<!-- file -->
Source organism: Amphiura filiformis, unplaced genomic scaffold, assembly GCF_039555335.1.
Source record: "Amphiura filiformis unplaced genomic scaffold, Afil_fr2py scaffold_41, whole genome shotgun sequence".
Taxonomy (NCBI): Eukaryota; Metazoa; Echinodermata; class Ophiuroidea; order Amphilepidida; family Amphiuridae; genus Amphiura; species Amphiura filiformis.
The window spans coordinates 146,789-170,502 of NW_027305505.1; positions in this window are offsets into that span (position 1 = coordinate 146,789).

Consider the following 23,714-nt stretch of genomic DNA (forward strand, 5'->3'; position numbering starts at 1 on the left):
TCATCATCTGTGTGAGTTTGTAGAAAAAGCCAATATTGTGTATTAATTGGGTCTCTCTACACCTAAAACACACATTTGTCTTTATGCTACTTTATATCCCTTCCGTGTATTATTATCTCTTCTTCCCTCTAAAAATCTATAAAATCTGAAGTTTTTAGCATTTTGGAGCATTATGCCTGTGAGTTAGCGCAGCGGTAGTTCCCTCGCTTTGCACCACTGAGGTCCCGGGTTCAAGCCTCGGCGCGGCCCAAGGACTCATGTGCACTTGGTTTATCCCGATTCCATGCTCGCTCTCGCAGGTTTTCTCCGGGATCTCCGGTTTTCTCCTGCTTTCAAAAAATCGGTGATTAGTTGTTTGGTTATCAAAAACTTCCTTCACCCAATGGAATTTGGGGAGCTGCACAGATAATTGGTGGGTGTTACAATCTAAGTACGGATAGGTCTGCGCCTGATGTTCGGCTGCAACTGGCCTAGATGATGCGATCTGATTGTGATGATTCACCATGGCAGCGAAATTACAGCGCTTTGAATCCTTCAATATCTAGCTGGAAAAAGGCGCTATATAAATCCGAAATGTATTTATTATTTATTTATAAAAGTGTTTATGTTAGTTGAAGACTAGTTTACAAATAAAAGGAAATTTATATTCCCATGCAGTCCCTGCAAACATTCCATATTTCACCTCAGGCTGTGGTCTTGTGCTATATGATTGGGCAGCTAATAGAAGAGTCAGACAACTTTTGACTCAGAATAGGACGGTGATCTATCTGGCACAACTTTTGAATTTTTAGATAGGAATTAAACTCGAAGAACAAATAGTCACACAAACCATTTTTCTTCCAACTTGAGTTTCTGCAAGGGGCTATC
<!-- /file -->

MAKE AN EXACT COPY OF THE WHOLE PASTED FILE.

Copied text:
Source organism: Amphiura filiformis, unplaced genomic scaffold, assembly GCF_039555335.1.
Source record: "Amphiura filiformis unplaced genomic scaffold, Afil_fr2py scaffold_41, whole genome shotgun sequence".
Taxonomy (NCBI): Eukaryota; Metazoa; Echinodermata; class Ophiuroidea; order Amphilepidida; family Amphiuridae; genus Amphiura; species Amphiura filiformis.
The window spans coordinates 146,789-170,502 of NW_027305505.1; positions in this window are offsets into that span (position 1 = coordinate 146,789).

Consider the following 23,714-nt stretch of genomic DNA (forward strand, 5'->3'; position numbering starts at 1 on the left):
TCATCATCTGTGTGAGTTTGTAGAAAAAGCCAATATTGTGTATTAATTGGGTCTCTCTACACCTAAAACACACATTTGTCTTTATGCTACTTTATATCCCTTCCGTGTATTATTATCTCTTCTTCCCTCTAAAAATCTATAAAATCTGAAGTTTTTAGCATTTTGGAGCATTATGCCTGTGAGTTAGCGCAGCGGTAGTTCCCTCGCTTTGCACCACTGAGGTCCCGGGTTCAAGCCTCGGCGCGGCCCAAGGACTCATGTGCACTTGGTTTATCCCGATTCCATGCTCGCTCTCGCAGGTTTTCTCCGGGATCTCCGGTTTTCTCCTGCTTTCAAAAAATCGGTGATTAGTTGTTTGGTTATCAAAAACTTCCTTCACCCAATGGAATTTGGGGAGCTGCACAGATAATTGGTGGGTGTTACAATCTAAGTACGGATAGGTCTGCGCCTGATGTTCGGCTGCAACTGGCCTAGATGATGCGATCTGATTGTGATGATTCACCATGGCAGCGAAATTACAGCGCTTTGAATCCTTCAATATCTAGCTGGAAAAAGGCGCTATATAAATCCGAAATGTATTTATTATTTATTTATAAAAGTGTTTATGTTAGTTGAAGACTAGTTTACAAATAAAAGGAAATTTATATTCCCATGCAGTCCCTGCAAACATTCCATATTTCACCTCAGGCTGTGGTCTTGTGCTATATGATTGGGCAGCTAATAGAAGAGTCAGACAACTTTTGACTCAGAATAGGACGGTGATCTATCTGGCACAACTTTTGAATTTTTAGATAGGAATTAAACTCGAAGAACAAATAGTCACACAAACCATTTTTCTTCCAACTTGAGTTTCTGCAAGGGGCTATC